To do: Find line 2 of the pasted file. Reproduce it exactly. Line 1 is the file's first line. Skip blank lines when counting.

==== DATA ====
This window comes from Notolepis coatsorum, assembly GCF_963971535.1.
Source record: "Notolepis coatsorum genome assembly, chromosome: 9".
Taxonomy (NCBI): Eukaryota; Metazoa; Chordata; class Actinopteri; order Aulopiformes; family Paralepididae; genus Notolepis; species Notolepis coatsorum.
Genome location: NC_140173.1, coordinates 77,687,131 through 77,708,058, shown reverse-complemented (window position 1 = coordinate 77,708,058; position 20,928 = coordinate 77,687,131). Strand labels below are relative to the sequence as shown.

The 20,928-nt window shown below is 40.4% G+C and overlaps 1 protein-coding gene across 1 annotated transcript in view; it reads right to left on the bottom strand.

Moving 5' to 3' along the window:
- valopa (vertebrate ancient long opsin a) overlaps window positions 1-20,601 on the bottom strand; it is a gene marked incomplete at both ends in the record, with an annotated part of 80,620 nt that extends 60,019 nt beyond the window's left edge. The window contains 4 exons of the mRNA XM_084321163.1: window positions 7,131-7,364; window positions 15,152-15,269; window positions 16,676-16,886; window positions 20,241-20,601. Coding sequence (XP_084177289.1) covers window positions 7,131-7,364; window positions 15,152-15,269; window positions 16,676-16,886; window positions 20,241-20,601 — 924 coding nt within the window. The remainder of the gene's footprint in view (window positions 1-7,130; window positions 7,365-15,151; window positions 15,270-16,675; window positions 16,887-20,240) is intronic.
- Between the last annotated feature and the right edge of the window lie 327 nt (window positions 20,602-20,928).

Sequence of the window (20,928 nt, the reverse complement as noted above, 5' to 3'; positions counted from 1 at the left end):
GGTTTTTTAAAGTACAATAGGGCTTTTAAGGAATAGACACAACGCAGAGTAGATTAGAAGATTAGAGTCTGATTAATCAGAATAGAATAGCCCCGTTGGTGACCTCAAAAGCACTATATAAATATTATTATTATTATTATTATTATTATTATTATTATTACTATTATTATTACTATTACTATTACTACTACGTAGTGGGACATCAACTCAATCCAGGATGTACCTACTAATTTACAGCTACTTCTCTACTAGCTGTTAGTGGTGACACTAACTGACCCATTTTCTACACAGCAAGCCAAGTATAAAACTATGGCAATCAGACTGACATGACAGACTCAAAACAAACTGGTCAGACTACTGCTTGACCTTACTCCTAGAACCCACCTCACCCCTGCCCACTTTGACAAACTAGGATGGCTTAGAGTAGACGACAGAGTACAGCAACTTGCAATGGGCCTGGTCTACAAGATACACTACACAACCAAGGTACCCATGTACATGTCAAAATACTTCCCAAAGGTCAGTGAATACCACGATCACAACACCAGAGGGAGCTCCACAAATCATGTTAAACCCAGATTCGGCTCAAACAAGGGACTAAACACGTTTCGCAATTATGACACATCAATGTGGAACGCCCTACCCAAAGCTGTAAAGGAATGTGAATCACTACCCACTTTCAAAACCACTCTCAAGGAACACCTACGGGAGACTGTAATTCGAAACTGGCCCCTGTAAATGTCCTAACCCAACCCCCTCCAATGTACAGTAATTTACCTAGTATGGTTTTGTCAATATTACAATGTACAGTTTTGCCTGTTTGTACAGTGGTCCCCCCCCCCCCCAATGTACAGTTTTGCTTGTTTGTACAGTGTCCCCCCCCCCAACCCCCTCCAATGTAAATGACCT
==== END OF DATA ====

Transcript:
Source record: "Notolepis coatsorum genome assembly, chromosome: 9".